Campbell County GOP executive committee calls out state GOP for 'misogynistic actions'


GILLETTE — The executive committee of the Campbell County Republican Party Central Committee is concerned that the Wyoming GOP is intentionally trying to keep women out of politics.

The committee sent a letter last week to the state Republican Party executive committee, criticizing it for not doing anything about a Park County precinct committeeman who used vulgar language toward a state senator last month and pointing out that it was quick to censure a Republican woman last fall.

The letter was sent last week. No mention was made of the letter at a Monday meeting of the executive committee, said Campbell County state committeewoman Heidi Gross.

“It does surprise me that absolutely nothing was said about it,” she said. “Campbell County is the third largest county in the state. When our party sends a letter … they should at least acknowledge they received it.”

The letter calls out the Wyoming GOP for being inconsistent when it comes to disciplining elected officials.

“We are concerned the Wyoming Republican Party’s misogynistic actions are calculated to keep women out of Wyoming politics,” the letter reads.

In September, Troy Bray, a precinct committeeman from Park County wrote an email to Sen. Tara Nethercott. He referenced her handling of a bill that died in the last legislative session that would have prohibited the state from requiring COVID-19 vaccines. The Senate Judiciary Committee voted 4-1 against the bill in March. Nethercott, a Cheyenne Republican and lawyer, is the chairwoman of the committee.

In the email, Bray wrote:

“I would just like to express to you how I feel about your handling of the bill that would already have negated Biden’s dictatorial actions for Wyoming’s citizens. You have never been my favorite person, but you have made a lasting enemy of me with these actions. Your shortsightedness and ignorance are astounding, and only your moral turpitude can compete with them as your defining character feature.

“If I were as despicable a person as you, I would kill myself to rid the world of myself. You sicken me. Thank you for ensuring that the people of Wyoming are subjected to tyranny once again. F--- YOU C---.”

Since that time, the state GOP has not taken any disciplinary action against Bray.

“The silence on the word choices, and the demeaning nature of the communications is deafening, and it shows the Wyoming Republican Party’s attitude toward women,” the letter reads.

The official response of the state GOP has been that “the matter is a local matter, and should be handled by the local party.”

Earlier this month, the Park County Republican Party addressed Bray’s email in an executive session, after which Bray said he still held his position, the Cody Enterprise reported.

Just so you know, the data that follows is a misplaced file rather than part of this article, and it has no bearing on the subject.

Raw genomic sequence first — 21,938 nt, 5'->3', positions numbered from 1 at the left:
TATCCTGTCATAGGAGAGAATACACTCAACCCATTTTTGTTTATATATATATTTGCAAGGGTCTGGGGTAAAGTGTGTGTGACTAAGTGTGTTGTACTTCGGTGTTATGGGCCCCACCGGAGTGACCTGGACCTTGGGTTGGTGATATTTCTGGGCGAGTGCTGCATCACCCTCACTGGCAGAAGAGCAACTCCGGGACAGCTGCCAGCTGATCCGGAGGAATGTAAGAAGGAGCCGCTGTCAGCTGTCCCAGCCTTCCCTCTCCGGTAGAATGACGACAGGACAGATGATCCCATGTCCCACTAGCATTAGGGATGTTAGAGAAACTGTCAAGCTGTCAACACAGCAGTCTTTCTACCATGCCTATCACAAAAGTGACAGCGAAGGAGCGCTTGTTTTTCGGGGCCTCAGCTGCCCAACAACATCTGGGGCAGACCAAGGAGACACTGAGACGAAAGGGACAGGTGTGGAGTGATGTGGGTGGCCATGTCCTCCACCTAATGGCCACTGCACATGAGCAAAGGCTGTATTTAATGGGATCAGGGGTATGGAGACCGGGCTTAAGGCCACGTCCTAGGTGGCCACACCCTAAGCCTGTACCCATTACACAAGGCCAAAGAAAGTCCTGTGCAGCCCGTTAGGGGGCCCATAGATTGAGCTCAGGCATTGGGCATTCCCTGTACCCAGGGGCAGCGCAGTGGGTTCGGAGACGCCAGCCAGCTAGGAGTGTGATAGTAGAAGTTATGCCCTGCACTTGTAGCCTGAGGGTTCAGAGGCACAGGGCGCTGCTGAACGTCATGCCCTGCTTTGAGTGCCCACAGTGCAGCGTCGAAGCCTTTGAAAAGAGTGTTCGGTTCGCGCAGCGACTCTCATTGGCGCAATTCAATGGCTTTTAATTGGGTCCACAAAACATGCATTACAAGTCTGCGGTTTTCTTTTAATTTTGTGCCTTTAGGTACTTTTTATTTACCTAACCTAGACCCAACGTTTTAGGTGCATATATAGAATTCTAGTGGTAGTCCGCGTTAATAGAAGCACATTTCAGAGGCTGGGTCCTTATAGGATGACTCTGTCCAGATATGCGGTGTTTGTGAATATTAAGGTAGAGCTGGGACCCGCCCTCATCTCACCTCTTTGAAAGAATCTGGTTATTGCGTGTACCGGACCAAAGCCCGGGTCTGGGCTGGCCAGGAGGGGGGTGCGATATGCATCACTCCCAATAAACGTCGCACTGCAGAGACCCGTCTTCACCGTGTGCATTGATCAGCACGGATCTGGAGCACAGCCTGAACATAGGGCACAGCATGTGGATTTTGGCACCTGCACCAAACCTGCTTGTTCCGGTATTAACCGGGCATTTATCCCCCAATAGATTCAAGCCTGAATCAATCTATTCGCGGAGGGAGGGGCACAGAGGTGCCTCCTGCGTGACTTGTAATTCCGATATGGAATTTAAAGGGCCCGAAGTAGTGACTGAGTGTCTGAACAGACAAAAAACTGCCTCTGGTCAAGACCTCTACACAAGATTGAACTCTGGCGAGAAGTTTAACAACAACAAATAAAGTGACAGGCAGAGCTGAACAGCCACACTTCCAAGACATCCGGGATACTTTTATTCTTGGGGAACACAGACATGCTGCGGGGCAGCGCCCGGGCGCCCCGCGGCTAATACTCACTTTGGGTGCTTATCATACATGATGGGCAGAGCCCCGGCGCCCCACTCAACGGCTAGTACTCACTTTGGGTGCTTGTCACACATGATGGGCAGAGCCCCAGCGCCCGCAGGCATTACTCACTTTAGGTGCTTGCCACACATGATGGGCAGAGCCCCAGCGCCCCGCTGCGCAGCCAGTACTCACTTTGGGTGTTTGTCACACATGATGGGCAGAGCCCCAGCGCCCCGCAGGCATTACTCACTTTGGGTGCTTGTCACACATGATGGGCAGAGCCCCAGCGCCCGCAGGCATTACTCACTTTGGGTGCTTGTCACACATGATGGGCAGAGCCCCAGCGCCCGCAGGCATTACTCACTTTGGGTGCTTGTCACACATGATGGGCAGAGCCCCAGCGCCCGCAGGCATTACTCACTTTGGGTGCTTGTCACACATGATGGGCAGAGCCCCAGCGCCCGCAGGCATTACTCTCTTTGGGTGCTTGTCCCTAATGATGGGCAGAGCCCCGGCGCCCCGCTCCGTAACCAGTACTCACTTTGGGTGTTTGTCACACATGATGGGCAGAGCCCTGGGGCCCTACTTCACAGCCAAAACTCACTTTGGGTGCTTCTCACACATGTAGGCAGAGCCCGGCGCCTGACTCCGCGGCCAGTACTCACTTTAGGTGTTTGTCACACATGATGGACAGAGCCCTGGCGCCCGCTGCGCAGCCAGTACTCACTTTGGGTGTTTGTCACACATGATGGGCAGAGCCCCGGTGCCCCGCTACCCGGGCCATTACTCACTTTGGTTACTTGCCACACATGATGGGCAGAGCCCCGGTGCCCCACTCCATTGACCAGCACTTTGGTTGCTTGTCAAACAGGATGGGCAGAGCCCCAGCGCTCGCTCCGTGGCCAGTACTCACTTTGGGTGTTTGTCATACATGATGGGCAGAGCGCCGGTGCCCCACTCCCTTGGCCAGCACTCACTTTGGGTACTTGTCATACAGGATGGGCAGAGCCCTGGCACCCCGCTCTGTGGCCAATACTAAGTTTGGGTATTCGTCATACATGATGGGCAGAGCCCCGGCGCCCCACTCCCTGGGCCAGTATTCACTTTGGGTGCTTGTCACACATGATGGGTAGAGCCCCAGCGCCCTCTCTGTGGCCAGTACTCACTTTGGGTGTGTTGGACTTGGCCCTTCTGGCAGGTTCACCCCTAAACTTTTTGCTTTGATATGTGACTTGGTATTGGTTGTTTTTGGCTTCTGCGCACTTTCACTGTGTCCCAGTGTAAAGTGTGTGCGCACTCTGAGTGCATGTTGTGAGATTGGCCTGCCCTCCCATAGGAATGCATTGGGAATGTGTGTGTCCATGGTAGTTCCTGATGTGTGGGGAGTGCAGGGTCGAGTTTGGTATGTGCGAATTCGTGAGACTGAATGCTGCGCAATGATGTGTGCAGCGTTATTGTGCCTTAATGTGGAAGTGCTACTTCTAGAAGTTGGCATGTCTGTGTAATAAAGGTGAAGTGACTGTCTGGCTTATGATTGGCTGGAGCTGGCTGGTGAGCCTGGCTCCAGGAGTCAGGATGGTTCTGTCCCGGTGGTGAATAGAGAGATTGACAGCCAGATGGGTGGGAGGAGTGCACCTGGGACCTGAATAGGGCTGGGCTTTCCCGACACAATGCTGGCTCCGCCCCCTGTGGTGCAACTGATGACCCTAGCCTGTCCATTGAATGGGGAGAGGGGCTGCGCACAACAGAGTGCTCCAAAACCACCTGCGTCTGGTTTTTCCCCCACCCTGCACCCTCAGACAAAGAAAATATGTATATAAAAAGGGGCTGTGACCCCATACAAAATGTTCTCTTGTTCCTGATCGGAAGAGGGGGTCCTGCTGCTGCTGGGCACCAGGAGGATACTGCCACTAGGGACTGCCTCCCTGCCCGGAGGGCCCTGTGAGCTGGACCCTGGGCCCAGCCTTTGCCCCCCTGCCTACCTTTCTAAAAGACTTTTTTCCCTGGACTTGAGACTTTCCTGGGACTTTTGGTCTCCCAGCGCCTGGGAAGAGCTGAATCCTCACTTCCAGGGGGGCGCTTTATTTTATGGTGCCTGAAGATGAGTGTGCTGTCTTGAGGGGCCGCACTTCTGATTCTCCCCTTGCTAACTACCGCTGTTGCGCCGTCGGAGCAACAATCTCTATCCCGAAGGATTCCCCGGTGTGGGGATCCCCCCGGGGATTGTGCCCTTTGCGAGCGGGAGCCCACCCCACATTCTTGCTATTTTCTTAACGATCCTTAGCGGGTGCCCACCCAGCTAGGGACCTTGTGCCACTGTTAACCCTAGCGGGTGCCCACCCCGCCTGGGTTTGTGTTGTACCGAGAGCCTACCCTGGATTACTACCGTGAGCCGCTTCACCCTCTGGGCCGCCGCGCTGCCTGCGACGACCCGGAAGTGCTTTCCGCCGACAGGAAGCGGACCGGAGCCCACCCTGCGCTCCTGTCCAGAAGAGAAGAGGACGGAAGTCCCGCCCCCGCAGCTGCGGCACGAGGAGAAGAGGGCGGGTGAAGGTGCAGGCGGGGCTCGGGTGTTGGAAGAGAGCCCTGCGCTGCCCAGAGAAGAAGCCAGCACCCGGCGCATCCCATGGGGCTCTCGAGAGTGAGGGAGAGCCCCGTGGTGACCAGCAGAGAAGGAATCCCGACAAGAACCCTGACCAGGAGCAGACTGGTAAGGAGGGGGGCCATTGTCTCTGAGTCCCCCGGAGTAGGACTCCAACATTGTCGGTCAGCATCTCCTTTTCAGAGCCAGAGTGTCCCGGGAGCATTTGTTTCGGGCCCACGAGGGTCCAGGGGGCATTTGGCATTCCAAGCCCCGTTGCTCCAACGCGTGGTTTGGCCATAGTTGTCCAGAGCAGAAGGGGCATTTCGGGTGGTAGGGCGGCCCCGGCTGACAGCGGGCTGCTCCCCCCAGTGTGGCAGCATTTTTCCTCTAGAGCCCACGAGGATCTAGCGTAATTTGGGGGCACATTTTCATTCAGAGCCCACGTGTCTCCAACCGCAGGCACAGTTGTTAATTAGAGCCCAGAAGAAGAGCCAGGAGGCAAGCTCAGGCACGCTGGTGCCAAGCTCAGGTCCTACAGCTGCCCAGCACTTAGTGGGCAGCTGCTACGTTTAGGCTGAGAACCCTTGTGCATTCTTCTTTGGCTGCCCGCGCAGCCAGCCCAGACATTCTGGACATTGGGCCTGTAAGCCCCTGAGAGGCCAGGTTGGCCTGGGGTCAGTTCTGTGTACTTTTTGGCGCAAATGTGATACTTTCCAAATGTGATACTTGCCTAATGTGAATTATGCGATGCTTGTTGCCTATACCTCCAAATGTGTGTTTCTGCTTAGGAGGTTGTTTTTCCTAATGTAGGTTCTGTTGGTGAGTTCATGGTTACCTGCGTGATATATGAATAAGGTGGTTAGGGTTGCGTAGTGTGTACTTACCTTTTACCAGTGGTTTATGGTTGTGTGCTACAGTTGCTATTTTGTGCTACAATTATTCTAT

The local GOP contrasted that with JoAnn True, a Natrona County state committee woman who was censured by the state GOP for her involvement with a political action committee committed to electing female candidates from both major parties.

True founded the Cowgirl Run Fund with the goal of increasing the number of women in elected seats, regardless of their political affiliation. The fund also backed numerous women for nonpartisan positions in municipal and county government in the 2020 election.

Gross said she was “very surprised” that the state GOP didn’t censure Bray, especially since it was so quick to censure True. She said the party has “a double standard,” and is “very biased” in its responses.

“Unfortunately I think our (state) Republican Party has become selective in the things they address,” she said. “If your comments fit their narrative, that’s fine, and if it doesn’t … you’re called a RINO.”

“We would urge the Wyoming Republican Party State Central Committee to do the right thing and 1) encourage women at all levels to participate in the political process, 2) stand up for elected women who are verbally abused, and 3) make it clear that asking for someone to commit suicide and calling them F------ C----, is unacceptable and will be dealt with in the harshest possible manner,” the letter reads.

Words matter, Gross said, and they have even more weight when coming from elected officials. Bray’s words, as well as the state party’s inaction, will make men and women think twice about getting involved in politics.

“It’ll discourage good people from running for public office, and I think that would be a real shame,” she said.

The letter was signed by the Campbell County GOP executive committee, which includes chair Heather Herr, vice-chair Sam Clikeman, Gross, state committeeman Tom Lubnau, Charlene Camblin and Alison Gee.

The letter demonstrates a shift in the philosophy of the local GOP central committee.

In October 2020, in light of the state GOP censuring True, a resolution condemning the state party’s actions failed on a 13-33 vote.

The resolution cited the Wyoming Republican Party’s platform on freedom of speech, which is one’s freedom to “express his or her beliefs, ideas and opinions without fear of retaliation, censorship or legal sanction by government.”

Camblin called it “extremely wrong,” and her husband Doug worried that the same thing could happen to someone in Campbell County.

The makeup of the central committee in October 2020 was very different from what it is now. The resolution failed on a 13-33 vote.

“The state party has every right to express their disapproval of actions” of someone in the party, said Barb Luthy, who was the party secretary at the time.

Then-state committeewoman Janet Mader said she attended the meeting where True was censured, and while she doesn’t agree with “the way this process went down,” True is supposed to represent the Republican Party.

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